Dealing with imposter syndrome – that feeling of self-doubt in spite of your success – is part of being a formidable business person. Scott D. Clary has wrestled with this and still built successful businesses and a podcast that has had more than a million downloads
Scott D. Clary is a successful man. His list of credentials is impressive – he has interviewed some of the world’s most prominent thought leaders and built numerous businesses from start to scale. Interviewing him, you realise just how grounded he is. He’s passionate about sharing knowledge and helping people, and eager to grow himself at any opportunity.
He has a social media following of more than 800-thousand people and is the host of the popular podcast series, Success Story. The sales and marketing podcast has featured guests such as Guy Kawasaki, Anthony Scaramucci, Jack Canfield, Patrick Bet-David, Grant Cardone, Oren Klaff, Joe Vitale, Vernon Davis and many more, and offers listeners life lessons by delving into the wins, losses, success and struggles of his guests.
The Success Story podcast has had over one million downloads, with people from all over the world listening for insight into the world of business. Clary’s podcast has been successful because he has focused on content that resonates with people. When he started the podcast he began by creating content that would teach people very practical, tangible business items, and also interviewing highly successful people. “I think the goal of the podcast is to bring perspectives on how to upskill yourself and that was the initial goal of the podcast. That’s what I’m still trying to build,” says Clary.
He attributes the success of the podcast to his focus on creating content that resonates with people. “It hasn’t always been perfect, but I think that it does fit a certain niche of individuals, like high performing people that want to figure out how to take life to the next level. And that’s more and more people,” he says. “With the pandemic, even more people are trying to figure out how to start a side hustle. They are realizing their job isn’t so secure. They’re trying to figure out how to do things differently to how their parents did. So I think that the concept of entrepreneurship is hotter than ever.”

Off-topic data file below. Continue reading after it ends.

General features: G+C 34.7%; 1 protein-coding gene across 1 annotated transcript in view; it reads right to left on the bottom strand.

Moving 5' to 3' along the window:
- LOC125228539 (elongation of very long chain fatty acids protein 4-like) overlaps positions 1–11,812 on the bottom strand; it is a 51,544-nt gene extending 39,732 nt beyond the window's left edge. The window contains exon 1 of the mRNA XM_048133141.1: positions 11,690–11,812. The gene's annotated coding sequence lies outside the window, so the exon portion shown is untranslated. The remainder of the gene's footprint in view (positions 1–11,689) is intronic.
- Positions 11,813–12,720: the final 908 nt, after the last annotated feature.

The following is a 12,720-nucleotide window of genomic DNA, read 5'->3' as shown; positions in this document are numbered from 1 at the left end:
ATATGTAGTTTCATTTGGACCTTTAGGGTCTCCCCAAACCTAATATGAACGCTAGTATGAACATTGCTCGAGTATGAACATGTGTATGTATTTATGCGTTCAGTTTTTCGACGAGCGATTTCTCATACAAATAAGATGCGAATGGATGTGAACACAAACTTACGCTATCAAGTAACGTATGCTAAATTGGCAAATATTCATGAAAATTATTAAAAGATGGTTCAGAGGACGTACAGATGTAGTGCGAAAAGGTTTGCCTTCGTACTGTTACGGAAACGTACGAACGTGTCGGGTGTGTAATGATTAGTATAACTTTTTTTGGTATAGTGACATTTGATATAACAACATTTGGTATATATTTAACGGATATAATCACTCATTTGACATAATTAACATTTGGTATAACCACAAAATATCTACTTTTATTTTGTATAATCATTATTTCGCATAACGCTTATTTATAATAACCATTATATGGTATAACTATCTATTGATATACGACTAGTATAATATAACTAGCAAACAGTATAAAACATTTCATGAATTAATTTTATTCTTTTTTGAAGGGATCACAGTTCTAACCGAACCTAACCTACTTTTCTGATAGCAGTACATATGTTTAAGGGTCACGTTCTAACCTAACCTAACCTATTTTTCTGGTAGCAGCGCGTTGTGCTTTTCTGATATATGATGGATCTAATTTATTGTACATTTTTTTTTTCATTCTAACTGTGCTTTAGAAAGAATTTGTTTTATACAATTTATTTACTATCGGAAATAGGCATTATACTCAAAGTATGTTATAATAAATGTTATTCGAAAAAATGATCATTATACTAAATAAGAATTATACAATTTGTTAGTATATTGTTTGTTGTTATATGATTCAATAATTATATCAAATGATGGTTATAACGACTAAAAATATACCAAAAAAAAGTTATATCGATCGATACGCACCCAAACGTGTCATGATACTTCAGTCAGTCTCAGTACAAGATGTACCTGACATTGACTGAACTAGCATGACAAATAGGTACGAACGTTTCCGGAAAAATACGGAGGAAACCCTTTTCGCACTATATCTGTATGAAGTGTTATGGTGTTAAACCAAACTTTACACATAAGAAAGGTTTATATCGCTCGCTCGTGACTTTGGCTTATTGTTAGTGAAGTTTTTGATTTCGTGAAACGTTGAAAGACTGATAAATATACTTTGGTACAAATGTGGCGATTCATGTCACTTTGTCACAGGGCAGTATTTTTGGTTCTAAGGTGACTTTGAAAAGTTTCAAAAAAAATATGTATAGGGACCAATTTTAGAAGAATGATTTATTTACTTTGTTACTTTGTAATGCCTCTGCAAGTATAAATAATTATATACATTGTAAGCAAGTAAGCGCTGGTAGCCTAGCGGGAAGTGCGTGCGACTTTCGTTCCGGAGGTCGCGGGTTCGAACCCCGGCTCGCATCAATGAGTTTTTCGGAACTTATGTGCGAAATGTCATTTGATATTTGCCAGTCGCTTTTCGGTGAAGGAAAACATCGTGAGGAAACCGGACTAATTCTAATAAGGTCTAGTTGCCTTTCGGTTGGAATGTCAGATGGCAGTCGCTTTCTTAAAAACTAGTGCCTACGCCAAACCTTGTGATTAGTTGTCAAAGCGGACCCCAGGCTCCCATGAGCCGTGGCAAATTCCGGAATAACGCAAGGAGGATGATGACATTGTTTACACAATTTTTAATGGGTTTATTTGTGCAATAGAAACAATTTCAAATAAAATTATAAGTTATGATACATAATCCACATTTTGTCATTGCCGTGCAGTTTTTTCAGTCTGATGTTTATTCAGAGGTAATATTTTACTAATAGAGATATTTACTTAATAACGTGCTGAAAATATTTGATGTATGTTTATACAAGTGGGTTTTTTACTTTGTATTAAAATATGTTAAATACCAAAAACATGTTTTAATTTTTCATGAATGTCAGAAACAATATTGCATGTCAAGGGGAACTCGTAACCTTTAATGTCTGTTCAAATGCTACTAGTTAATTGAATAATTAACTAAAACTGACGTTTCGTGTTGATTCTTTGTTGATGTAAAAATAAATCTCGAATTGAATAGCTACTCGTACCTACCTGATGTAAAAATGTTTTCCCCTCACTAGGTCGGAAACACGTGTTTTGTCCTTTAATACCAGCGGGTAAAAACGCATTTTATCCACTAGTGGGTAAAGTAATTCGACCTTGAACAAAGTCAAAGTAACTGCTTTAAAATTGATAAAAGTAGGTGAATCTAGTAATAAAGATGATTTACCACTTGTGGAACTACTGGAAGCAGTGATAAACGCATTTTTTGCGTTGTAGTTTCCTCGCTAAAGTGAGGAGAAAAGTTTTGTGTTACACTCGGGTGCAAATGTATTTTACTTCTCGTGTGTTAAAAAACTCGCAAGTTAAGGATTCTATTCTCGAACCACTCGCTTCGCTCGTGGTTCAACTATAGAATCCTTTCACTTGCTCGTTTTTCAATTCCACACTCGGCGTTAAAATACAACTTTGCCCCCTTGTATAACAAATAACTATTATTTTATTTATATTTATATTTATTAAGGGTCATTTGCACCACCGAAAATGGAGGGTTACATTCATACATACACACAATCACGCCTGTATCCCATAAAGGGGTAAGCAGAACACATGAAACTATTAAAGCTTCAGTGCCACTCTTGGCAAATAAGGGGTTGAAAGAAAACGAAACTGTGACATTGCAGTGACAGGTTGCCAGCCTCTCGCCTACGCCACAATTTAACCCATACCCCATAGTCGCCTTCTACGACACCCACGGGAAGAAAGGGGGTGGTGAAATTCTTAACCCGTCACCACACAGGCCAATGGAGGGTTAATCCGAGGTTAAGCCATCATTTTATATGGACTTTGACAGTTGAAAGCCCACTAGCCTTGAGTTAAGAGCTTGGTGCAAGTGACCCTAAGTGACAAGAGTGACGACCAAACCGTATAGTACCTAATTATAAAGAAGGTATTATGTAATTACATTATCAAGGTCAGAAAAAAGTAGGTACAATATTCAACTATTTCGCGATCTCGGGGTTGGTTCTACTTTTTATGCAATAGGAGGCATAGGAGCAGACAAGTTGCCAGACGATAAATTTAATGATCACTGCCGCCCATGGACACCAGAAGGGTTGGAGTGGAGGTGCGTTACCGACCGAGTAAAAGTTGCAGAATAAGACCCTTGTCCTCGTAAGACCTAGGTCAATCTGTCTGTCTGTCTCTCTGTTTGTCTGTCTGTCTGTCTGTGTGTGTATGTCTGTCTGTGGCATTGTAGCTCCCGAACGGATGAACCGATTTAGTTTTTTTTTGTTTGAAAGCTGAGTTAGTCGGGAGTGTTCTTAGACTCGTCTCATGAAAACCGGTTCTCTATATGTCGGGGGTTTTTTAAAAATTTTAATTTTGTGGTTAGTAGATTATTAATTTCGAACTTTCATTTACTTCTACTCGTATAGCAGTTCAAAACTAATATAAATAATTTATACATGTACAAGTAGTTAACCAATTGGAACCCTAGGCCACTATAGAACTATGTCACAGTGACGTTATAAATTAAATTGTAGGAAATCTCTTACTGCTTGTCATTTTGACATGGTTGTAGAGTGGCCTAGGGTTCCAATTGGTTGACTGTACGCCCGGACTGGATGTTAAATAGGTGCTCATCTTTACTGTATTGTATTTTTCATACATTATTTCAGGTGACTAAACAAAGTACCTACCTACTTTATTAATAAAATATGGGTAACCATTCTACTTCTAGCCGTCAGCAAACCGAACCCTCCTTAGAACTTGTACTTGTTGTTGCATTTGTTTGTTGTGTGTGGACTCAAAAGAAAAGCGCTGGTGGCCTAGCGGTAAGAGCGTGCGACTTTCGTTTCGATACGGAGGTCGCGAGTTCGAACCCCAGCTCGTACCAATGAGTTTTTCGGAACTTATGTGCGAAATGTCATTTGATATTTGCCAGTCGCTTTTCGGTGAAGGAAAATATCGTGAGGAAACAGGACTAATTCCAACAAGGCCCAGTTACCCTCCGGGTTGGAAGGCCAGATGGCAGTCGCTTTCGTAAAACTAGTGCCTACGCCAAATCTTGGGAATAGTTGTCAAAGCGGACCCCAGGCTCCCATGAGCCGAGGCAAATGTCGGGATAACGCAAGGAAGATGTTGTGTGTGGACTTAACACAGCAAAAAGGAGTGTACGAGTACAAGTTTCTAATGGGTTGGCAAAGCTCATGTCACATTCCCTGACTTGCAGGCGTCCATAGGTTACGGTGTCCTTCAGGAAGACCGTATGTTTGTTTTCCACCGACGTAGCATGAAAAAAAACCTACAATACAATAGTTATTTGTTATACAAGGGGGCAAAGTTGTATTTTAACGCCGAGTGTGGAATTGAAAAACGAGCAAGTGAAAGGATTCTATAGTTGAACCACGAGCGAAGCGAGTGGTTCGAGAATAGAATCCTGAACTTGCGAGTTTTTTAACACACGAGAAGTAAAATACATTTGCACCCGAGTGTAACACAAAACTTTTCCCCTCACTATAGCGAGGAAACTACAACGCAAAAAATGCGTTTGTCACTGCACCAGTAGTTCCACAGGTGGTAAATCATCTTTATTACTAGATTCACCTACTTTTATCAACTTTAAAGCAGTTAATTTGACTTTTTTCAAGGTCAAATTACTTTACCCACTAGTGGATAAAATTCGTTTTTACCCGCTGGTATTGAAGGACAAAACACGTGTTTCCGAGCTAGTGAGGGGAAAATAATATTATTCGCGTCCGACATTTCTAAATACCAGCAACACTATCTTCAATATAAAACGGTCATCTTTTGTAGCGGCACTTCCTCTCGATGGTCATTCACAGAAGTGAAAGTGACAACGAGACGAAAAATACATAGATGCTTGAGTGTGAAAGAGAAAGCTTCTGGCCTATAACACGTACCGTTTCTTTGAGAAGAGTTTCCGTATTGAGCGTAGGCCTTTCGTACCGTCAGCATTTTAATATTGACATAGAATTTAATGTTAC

The Power Of The Side Hustle
What sets Clary apart is that he’s all about the side hustle. “Traditional entrepreneurship expects you to go all into something, risk all you have, and save enough money to survive for three years without working, all this before starting your business,” he says. “Going all in on something can potentially work, but entrepreneurs don’t have to take on so much risk. If you can get talent and technology to help you augment your skillset and productivity, and you build processes, you can create a decent side hustle without investing all of your resources of time and money into it.”
While most thought leaders seem to be encouraging people into full-time entrepreneurship, Clary is evangelizing the idea of keeping your regular job and focusing your free time on your side hustle while figuring out how to monetize it, and this is resonating with his audience.
Clary was working full-time when he created Success Story, and still is. He chose to stay in his day job and keep his side hustle. To do this he created a process requiring a minimal amount of his time while still providing a great product. He lined up a team to take care of the process of editing, copywriting, and distribution. His part, which is what he loves the most about his side hustle, is preparing for and recording his one-hour episodes.